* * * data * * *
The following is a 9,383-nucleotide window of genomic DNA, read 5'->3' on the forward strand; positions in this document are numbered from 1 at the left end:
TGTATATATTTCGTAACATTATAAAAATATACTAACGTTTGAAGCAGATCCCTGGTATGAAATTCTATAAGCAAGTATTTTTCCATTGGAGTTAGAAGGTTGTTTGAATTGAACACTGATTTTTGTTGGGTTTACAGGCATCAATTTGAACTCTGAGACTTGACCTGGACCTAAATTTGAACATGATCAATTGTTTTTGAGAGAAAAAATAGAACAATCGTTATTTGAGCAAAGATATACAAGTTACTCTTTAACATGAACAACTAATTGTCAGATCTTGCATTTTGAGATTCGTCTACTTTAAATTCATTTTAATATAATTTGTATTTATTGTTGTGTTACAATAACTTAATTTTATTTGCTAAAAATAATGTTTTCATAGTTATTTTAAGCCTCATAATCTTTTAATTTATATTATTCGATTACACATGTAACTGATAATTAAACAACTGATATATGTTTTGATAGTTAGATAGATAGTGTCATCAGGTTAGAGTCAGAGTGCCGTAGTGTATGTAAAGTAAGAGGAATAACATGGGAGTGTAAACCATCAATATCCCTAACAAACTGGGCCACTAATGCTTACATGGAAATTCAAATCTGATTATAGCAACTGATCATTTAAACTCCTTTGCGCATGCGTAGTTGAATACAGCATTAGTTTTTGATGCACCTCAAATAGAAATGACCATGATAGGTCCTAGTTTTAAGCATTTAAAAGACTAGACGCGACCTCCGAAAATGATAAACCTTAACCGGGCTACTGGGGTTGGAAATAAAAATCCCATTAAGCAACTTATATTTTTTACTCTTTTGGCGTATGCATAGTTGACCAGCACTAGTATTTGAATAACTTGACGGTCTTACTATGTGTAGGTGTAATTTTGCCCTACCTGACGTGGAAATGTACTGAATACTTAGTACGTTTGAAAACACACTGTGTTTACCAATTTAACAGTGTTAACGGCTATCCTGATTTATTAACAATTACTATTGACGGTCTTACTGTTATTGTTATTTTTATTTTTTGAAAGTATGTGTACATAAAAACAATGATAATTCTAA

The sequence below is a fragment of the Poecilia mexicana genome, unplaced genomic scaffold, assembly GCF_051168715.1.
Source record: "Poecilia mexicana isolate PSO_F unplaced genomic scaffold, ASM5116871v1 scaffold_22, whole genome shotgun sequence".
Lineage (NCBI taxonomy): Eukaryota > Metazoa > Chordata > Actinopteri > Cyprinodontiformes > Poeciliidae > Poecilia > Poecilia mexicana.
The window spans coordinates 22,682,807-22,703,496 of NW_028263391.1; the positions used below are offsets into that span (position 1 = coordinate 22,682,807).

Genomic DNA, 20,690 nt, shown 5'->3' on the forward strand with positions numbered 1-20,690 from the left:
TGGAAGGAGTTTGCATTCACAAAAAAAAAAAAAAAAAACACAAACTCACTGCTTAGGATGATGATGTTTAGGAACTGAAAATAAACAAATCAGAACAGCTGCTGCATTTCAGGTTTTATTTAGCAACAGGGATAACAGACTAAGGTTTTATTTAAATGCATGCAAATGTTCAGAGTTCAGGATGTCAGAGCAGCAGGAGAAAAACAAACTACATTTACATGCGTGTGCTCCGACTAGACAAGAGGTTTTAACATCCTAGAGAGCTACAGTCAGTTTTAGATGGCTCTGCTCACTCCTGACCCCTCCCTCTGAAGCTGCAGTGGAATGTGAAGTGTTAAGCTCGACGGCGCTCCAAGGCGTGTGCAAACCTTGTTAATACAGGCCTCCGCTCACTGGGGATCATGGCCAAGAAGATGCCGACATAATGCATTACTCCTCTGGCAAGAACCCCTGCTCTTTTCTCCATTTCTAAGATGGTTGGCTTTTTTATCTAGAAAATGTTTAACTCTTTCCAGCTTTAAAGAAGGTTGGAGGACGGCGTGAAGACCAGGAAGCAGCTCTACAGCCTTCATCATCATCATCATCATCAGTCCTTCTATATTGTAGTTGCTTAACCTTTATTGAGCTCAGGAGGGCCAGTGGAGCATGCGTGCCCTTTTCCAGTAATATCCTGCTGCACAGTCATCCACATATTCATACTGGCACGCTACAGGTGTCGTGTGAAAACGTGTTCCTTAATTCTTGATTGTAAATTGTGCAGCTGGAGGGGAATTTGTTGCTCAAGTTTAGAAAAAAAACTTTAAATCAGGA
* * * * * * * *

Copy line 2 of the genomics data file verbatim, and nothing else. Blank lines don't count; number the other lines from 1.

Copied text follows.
TGTATATATTTCGTAACATTATAAAAATATACTAACGTTTGAAGCAGATCCCTGGTATGAAATTCTATAAGCAAGTATTTTTCCATTGGAGTTAGAAGGTTGTTTGAATTGAACACTGATTTTTGTTGGGTTTACAGGCATCAATTTGAACTCTGAGACTTGACCTGGACCTAAATTTGAACATGATCAATTGTTTTTGAGAGAAAAAATAGAACAATCGTTATTTGAGCAAAGATATACAAGTTACTCTTTAACATGAACAACTAATTGTCAGATCTTGCATTTTGAGATTCGTCTACTTTAAATTCATTTTAATATAATTTGTATTTATTGTTGTGTTACAATAACTTAATTTTATTTGCTAAAAATAATGTTTTCATAGTTATTTTAAGCCTCATAATCTTTTAATTTATATTATTCGATTACACATGTAACTGATAATTAAACAACTGATATATGTTTTGATAGTTAGATAGATAGTGTCATCAGGTTAGAGTCAGAGTGCCGTAGTGTATGTAAAGTAAGAGGAATAACATGGGAGTGTAAACCATCAATATCCCTAACAAACTGGGCCACTAATGCTTACATGGAAATTCAAATCTGATTATAGCAACTGATCATTTAAACTCCTTTGCGCATGCGTAGTTGAATACAGCATTAGTTTTTGATGCACCTCAAATAGAAATGACCATGATAGGTCCTAGTTTTAAGCATTTAAAAGACTAGACGCGACCTCCGAAAATGATAAACCTTAACCGGGCTACTGGGGTTGGAAATAAAAATCCCATTAAGCAACTTATATTTTTTACTCTTTTGGCGTATGCATAGTTGACCAGCACTAGTATTTGAATAACTTGACGGTCTTACTATGTGTAGGTGTAATTTTGCCCTACCTGACGTGGAAATGTACTGAATACTTAGTACGTTTGAAAACACACTGTGTTTACCAATTTAACAGTGTTAACGGCTATCCTGATTTATTAACAATTACTATTGACGGTCTTACTGTTATTGTTATTTTTATTTTTTGAAAGTATGTGTACATAAAAACAATGATAATTCTAA